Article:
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Douglas-Fir (Pseudotsuga menziesii (Mirb.) Franco) Transcriptome Profile Changes Induced by Diesel Emissions Generated with CeO2 Nanoparticle Fuel Borne Catalyst

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posted on 03.08.2018 by Jay R. Reichman, Paul T. Rygiewicz, Mark G. Johnson, Michael A. Bollman, Bonnie M. Smith, Q. Todd Krantz, Charly J. King, Kasey D. Kovalcik, Christian P. Andersen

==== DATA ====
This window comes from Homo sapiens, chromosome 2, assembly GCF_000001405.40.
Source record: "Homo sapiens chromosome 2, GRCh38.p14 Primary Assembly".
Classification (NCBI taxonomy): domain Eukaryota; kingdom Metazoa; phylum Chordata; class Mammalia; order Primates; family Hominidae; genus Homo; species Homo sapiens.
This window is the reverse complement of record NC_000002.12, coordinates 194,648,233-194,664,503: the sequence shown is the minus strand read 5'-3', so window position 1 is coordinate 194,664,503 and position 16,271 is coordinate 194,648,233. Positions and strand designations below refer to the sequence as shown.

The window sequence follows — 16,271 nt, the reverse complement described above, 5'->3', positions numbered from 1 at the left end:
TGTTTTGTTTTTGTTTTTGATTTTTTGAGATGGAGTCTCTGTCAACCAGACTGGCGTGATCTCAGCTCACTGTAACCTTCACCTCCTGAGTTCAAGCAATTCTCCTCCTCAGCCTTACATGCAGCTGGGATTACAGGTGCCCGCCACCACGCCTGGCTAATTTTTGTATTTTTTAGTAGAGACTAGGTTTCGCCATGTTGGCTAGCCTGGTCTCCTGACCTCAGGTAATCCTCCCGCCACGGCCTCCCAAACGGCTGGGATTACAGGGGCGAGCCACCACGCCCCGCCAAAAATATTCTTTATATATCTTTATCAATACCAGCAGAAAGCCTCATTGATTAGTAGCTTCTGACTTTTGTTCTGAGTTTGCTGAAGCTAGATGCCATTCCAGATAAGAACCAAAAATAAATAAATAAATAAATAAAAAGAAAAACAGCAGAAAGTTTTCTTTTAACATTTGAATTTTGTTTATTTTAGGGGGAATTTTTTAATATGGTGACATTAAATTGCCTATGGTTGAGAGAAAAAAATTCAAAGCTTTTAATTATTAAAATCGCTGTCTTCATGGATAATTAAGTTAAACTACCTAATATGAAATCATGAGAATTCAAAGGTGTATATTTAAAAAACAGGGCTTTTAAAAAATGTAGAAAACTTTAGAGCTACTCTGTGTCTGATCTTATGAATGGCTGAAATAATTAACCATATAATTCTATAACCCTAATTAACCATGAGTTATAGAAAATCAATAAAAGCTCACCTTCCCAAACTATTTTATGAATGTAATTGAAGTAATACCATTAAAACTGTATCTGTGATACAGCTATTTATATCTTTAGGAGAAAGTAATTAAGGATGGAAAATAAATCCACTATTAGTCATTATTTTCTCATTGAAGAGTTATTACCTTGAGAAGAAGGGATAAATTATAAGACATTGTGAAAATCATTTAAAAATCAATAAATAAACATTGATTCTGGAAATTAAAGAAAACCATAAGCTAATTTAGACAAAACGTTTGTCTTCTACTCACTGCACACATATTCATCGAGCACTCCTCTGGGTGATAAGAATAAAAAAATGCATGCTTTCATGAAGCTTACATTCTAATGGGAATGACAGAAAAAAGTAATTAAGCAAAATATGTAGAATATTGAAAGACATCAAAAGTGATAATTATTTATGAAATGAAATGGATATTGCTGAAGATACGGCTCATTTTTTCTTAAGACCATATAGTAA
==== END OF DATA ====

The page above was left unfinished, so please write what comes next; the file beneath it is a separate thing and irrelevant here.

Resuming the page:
It is important to understand molecular effects on plants exposed to compounds released from use of products containing engineered nanomaterials. Here, we present mRNA sequencing data on transcriptome impacts to Douglas-fir following 2 weeks of sublethal exposure to 30:1 diluted airborne emissions released from combustion of diesel fuel containing engineered CeO2 nanoparticle catalysts (DECe). Our hypothesis was that chamber exposure to DECe would induce distinct transcriptome changes in seedling needles compared with responses to conventional diesel exhaust (DE) or filtered DECe Gas Phase. Significantly increased uptake/binding of Ce in needles of DECe treated seedlings was 2.7X above background levels and was associated with altered gene expression patterns. All 225 Blast2GO gene ontologies (GOs) enriched by up-regulated DECe transcripts were nested within GOs for DE, however, 29 of 31 enriched GOs for down-regulated DECe transcripts were unique. MapMan analysis also identified three pathways enriched with DECe down-regulated transcripts. There was prominent representation of genes with attenuated expression in transferase, transporter, RNA regulation and protein degradation GOs and pathways. CeO2 nanoparticle additive decreased and shifted molecular impact of diesel emissions. Wide-spread use of such products and chronic environmental exposure to DECe may adversely affect plant physiology and development.